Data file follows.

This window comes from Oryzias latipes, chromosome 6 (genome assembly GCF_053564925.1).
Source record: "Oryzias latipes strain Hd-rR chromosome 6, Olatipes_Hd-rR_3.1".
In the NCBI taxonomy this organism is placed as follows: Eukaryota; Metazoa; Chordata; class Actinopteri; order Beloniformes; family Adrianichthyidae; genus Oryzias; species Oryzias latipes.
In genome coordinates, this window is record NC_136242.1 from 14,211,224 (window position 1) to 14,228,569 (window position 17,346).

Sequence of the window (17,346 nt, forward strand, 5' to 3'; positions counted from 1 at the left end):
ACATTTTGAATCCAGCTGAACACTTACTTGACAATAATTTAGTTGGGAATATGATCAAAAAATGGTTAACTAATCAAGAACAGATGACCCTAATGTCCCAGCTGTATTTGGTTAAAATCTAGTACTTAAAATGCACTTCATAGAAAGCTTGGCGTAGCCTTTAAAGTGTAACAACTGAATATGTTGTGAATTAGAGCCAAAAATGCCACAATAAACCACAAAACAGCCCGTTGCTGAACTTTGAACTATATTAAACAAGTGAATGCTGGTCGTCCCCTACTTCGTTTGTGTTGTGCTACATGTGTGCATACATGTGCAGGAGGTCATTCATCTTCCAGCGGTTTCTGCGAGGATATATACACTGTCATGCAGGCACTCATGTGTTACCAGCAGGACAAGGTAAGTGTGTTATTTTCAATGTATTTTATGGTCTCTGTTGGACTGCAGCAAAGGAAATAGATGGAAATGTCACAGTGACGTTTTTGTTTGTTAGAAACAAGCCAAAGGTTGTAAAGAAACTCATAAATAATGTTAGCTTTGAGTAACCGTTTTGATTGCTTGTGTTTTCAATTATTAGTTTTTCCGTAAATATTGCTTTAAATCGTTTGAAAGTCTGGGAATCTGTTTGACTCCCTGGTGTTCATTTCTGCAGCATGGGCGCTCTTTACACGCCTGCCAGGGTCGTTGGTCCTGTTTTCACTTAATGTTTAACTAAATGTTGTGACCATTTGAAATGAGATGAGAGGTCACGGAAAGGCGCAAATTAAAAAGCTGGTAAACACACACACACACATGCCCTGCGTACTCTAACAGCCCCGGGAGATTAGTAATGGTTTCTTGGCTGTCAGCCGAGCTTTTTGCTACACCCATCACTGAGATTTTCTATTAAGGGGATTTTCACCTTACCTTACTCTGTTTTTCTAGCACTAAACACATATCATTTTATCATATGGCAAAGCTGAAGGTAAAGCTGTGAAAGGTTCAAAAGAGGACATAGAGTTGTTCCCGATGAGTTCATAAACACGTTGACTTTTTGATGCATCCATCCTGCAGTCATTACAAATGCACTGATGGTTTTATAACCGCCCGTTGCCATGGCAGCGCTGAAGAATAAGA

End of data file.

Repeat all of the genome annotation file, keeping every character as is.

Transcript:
This window comes from Oryzias latipes, chromosome 6 (genome assembly GCF_053564925.1).
Source record: "Oryzias latipes strain Hd-rR chromosome 6, Olatipes_Hd-rR_3.1".
In the NCBI taxonomy this organism is placed as follows: Eukaryota; Metazoa; Chordata; class Actinopteri; order Beloniformes; family Adrianichthyidae; genus Oryzias; species Oryzias latipes.
In genome coordinates, this window is record NC_136242.1 from 14,211,224 (window position 1) to 14,228,569 (window position 17,346).

Sequence of the window (17,346 nt, forward strand, 5' to 3'; positions counted from 1 at the left end):
ACATTTTGAATCCAGCTGAACACTTACTTGACAATAATTTAGTTGGGAATATGATCAAAAAATGGTTAACTAATCAAGAACAGATGACCCTAATGTCCCAGCTGTATTTGGTTAAAATCTAGTACTTAAAATGCACTTCATAGAAAGCTTGGCGTAGCCTTTAAAGTGTAACAACTGAATATGTTGTGAATTAGAGCCAAAAATGCCACAATAAACCACAAAACAGCCCGTTGCTGAACTTTGAACTATATTAAACAAGTGAATGCTGGTCGTCCCCTACTTCGTTTGTGTTGTGCTACATGTGTGCATACATGTGCAGGAGGTCATTCATCTTCCAGCGGTTTCTGCGAGGATATATACACTGTCATGCAGGCACTCATGTGTTACCAGCAGGACAAGGTAAGTGTGTTATTTTCAATGTATTTTATGGTCTCTGTTGGACTGCAGCAAAGGAAATAGATGGAAATGTCACAGTGACGTTTTTGTTTGTTAGAAACAAGCCAAAGGTTGTAAAGAAACTCATAAATAATGTTAGCTTTGAGTAACCGTTTTGATTGCTTGTGTTTTCAATTATTAGTTTTTCCGTAAATATTGCTTTAAATCGTTTGAAAGTCTGGGAATCTGTTTGACTCCCTGGTGTTCATTTCTGCAGCATGGGCGCTCTTTACACGCCTGCCAGGGTCGTTGGTCCTGTTTTCACTTAATGTTTAACTAAATGTTGTGACCATTTGAAATGAGATGAGAGGTCACGGAAAGGCGCAAATTAAAAAGCTGGTAAACACACACACACACATGCCCTGCGTACTCTAACAGCCCCGGGAGATTAGTAATGGTTTCTTGGCTGTCAGCCGAGCTTTTTGCTACACCCATCACTGAGATTTTCTATTAAGGGGATTTTCACCTTACCTTACTCTGTTTTTCTAGCACTAAACACATATCATTTTATCATATGGCAAAGCTGAAGGTAAAGCTGTGAAAGGTTCAAAAGAGGACATAGAGTTGTTCCCGATGAGTTCATAAACACGTTGACTTTTTGATGCATCCATCCTGCAGTCATTACAAATGCACTGATGGTTTTATAACCGCCCGTTGCCATGGCAGCGCTGAAGAATAAGA